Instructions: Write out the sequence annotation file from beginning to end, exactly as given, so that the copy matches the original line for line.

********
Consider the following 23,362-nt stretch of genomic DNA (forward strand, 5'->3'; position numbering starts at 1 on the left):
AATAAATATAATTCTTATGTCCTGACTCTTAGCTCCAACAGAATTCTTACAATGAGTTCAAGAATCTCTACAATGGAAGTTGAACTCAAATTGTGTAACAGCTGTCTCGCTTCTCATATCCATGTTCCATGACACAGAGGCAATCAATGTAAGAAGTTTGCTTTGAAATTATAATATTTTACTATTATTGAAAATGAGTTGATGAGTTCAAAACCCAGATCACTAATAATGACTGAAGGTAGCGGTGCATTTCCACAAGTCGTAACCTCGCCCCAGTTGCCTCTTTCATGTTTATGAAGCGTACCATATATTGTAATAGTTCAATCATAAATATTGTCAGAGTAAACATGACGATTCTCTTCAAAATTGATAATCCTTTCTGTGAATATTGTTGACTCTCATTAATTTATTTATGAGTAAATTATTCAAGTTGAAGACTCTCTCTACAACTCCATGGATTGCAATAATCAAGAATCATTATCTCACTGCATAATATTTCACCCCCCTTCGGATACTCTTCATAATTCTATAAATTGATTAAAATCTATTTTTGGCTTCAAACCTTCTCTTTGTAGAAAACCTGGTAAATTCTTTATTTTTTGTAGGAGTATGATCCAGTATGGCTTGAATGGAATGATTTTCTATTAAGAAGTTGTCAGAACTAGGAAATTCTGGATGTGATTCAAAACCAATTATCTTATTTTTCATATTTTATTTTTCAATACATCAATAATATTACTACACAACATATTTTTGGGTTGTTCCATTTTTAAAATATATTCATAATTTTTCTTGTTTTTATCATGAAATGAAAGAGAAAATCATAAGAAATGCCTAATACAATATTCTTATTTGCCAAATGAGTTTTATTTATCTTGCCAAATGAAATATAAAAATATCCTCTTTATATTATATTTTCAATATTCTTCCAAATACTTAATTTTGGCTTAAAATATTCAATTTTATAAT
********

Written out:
Consider the following 23,362-nt stretch of genomic DNA (forward strand, 5'->3'; position numbering starts at 1 on the left):
AATAAATATAATTCTTATGTCCTGACTCTTAGCTCCAACAGAATTCTTACAATGAGTTCAAGAATCTCTACAATGGAAGTTGAACTCAAATTGTGTAACAGCTGTCTCGCTTCTCATATCCATGTTCCATGACACAGAGGCAATCAATGTAAGAAGTTTGCTTTGAAATTATAATATTTTACTATTATTGAAAATGAGTTGATGAGTTCAAAACCCAGATCACTAATAATGACTGAAGGTAGCGGTGCATTTCCACAAGTCGTAACCTCGCCCCAGTTGCCTCTTTCATGTTTATGAAGCGTACCATATATTGTAATAGTTCAATCATAAATATTGTCAGAGTAAACATGACGATTCTCTTCAAAATTGATAATCCTTTCTGTGAATATTGTTGACTCTCATTAATTTATTTATGAGTAAATTATTCAAGTTGAAGACTCTCTCTACAACTCCATGGATTGCAATAATCAAGAATCATTATCTCACTGCATAATATTTCACCCCCCTTCGGATACTCTTCATAATTCTATAAATTGATTAAAATCTATTTTTGGCTTCAAACCTTCTCTTTGTAGAAAACCTGGTAAATTCTTTATTTTTTGTAGGAGTATGATCCAGTATGGCTTGAATGGAATGATTTTCTATTAAGAAGTTGTCAGAACTAGGAAATTCTGGATGTGATTCAAAACCAATTATCTTATTTTTCATATTTTATTTTTCAATACATCAATAATATTACTACACAACATATTTTTGGGTTGTTCCATTTTTAAAATATATTCATAATTTTTCTTGTTTTTATCATGAAATGAAAGAGAAAATCATAAGAAATGCCTAATACAATATTCTTATTTGCCAAATGAGTTTTATTTATCTTGCCAAATGAAATATAAAAATATCCTCTTTATATTATATTTTCAATATTCTTCCAAATACTTAATTTTGGCTTAAAATATTCAATTTTATAAT